Mar 21, 2022 - Technology

The convenience of a "smart home" draws near

Illustration of a house with windows and a door that resemble a smiling face and a third window above resembling a brain

Illustration: Annelise Capossela/Axios

The promise of a "smart home" — where you effortlessly tell your appliances what to do for you and can easily add new devices to your domestic mix — is edging closer to fruition.

Why it matters: When we're finally able to take full advantage of smart home technology, everything from our lights and garage doors to our entertainment and security systems could work together seamlessly and obey our voice commands — making our lives more convenient, enjoyable and energy-efficient.

  • That's the dream. For now, it takes a good bit of expertise to set things up and get gadgets from competing brands to play nicely together — if they will at all.
  • "Our future set of products, the entire suite is meant to be DIY-able," says Frances Raya Sevilla, chief technology officer at ADT, which is best known for its security systems but also sells soup-to-nuts smart home automation gear.
  • For now, the easiest option for most consumers is DIFM, or "do it for me." This usually means professionals make a house call to set things up — and seek to minimize the number of apps, switches and hardware devices needed to control everything.

Driving the news: Makers of Internet-of-Things (IoT) devices for the home are pinning their hopes on a forthcoming technology standard called Matter, which is meant to ensure the interoperability of smart home devices.

  • Long in the making, Matter is still being hammered out by a coalition called the Connectivity Standards Alliance (CSA).
  • The device manufacturers have pledged to use Matter in their future products, so consumers will know when they see the Matter logo that they can easily add the product to their home setup.
  • Companies in the CSA — a list that includes heavyweights like Amazon, Apple and Google — hope the first Matter-branded devices will hit shelves in 2023.
    • The goal of easy plug-and-play interoperability probably won't be reached until 2024 or 2025.
    • "We really want the home to be smart, not just connected to the internet," Sevilla tells Axios. "It’s really about being safe, smart and sustainable."

How it will ideally work: Members of the coalition developing Matter see a day when you'll be able to use voice commands, biometrics or an app (if you prefer) to automate the chores we now tend to do manually.

  • Wake up your house: Your system will automatically turn on lights, get coffee brewing, switch on your favorite morning show and open the pet door to let Sparky out into the yard.
  • Put your home to bed: Turn off the lights, close the garage door, lock all the perimeter doors and activate nighttime security cameras.
  • Monitor everything: Sensors will be able to detect if there's a leak in your plumbing or if you left the stove on by accident. They could even alert you about your elderly parent in another state getting up in the morning (through a motion sensor near their bed), opening the medicine cabinet and taking a shower.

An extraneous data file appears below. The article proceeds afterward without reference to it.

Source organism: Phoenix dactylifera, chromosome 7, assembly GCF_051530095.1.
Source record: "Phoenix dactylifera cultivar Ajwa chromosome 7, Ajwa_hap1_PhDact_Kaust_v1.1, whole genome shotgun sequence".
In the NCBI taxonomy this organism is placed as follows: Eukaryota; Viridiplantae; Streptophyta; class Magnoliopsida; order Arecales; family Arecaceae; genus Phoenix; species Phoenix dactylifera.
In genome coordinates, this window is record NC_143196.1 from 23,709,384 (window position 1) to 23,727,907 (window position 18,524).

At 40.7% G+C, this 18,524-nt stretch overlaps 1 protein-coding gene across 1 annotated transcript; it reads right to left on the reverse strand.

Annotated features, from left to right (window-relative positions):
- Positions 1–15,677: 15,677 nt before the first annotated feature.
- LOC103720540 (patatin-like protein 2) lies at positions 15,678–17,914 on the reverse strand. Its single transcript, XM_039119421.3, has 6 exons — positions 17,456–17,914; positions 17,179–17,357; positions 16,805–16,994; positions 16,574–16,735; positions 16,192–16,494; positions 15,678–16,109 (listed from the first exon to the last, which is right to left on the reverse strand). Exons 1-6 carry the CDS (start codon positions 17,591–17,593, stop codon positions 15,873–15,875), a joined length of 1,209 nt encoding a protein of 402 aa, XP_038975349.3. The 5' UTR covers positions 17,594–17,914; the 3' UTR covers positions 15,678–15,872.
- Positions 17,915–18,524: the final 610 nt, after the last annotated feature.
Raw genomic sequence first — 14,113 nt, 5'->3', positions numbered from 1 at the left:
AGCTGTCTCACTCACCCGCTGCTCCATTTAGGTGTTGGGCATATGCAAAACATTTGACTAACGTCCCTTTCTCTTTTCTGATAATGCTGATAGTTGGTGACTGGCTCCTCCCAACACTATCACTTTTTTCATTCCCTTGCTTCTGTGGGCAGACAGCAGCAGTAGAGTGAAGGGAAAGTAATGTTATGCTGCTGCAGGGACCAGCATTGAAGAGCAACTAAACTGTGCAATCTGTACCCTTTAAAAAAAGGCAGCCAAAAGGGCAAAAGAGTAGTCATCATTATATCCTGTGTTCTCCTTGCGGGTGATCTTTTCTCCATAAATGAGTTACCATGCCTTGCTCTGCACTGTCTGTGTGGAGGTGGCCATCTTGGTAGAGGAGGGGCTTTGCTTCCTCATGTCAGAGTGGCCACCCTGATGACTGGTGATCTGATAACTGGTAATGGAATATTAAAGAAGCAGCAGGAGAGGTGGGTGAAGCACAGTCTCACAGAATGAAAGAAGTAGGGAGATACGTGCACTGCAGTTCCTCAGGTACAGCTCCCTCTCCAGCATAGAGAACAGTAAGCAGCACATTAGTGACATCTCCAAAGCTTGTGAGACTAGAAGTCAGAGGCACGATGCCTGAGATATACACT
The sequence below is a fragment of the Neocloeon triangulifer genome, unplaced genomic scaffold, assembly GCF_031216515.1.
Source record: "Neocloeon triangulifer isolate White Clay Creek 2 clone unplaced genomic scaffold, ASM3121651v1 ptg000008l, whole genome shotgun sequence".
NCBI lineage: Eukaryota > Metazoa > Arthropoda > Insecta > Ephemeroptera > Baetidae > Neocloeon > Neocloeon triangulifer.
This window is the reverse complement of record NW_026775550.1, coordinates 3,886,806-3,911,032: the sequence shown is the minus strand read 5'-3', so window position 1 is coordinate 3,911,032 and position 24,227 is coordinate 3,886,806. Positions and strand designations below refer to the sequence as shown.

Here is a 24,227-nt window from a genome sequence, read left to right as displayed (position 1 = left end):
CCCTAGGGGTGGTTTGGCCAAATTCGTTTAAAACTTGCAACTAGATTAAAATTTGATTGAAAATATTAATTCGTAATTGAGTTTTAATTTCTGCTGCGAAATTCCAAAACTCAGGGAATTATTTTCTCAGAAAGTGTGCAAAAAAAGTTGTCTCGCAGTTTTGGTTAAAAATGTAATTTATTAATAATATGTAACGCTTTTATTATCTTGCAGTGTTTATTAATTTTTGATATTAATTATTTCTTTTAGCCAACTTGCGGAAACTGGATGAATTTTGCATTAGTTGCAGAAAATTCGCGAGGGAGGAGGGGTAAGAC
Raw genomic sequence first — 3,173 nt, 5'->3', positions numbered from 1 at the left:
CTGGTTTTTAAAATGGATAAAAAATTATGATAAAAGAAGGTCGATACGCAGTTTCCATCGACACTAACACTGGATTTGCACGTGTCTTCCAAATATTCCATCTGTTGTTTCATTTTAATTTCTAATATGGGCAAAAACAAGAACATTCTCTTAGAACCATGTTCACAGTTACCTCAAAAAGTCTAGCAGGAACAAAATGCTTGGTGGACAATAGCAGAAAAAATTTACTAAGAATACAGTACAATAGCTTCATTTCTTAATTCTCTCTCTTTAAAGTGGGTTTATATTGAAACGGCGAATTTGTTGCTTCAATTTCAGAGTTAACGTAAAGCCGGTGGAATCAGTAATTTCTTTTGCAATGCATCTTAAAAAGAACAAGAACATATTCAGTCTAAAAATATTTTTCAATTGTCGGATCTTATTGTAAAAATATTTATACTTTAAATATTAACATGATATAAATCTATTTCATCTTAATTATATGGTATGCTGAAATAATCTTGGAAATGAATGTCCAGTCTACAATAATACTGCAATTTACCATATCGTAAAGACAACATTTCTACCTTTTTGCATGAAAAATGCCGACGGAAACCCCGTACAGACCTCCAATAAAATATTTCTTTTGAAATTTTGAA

• Smart appliances: Everything from washing machines, refrigerators and dishwashers to air purifiers, mousetraps and microwaves will be able to tell you when they've done whatever it is they're supposed to do.
The Matter logo for interoperable smart devices
The Matter brand logo — soon to become familiar?

Reality check: Parts of these scenarios are already mainstream, but other parts are distant or potentially unrealistic.

  • Today's tech-savvy consumers can already control many features in their homes — most notably lighting, thermostats, security and home entertainment systems — albeit typically through multiple apps rather than a single command module.
  • All manner of gadgets currently advertise themselves as "connected," "smart" and "simple." (See this guide by PC Magazine to the best smart home devices of 2022 and how to suffuse your home with them.)

But problems abound:

  • Technology glitches mean that things can go wrong in myriad ways — from appliances that only recognize one family member's voice to devices that won't sync with one another.
  • Privacy concerns are the third rail of voice-activated, internet-connected home technology, and regulators are looking at the security of these systems even as consumers weigh the tradeoffs of convenience vs. Big Brother.
  • A lot of the tech is not ready for prime time, meaning that it can't be installed easily, doesn't do exactly what it's supposed to, or isn't as time-saving or convenient as we want.

"We're not in a good space, I would say right now, for the traditional definition of IoT devices," says Adam Hotchkiss, vice president of product at Plume Design, which offers a smart home management system called HomePass.

  • After you buy IoT devices, like a sensor or a light bulb, "it's very fragmented about how you onboard it," he says. "You have to download an app. There's many different ecosystems that have come and gone."
  • Plus, lots of people have "some IoT devices in their homes that they probably forget about and can't use effectively very well," Hotchkiss tells Axios.

For those reasons, he said, "I think the industry itself wanted to do kind of a restart — how do we go and wipe everything clean and start all over? Which is really the inception of Matter."

The bottom line: Hype has eclipsed reality for some time, as consumers seeking the convenience of a smart home instead encounter frustrations and limitations. But the industry is aware of the problems and working on them.

Go deeper: Coming in 2022: A big leap in smart home technology

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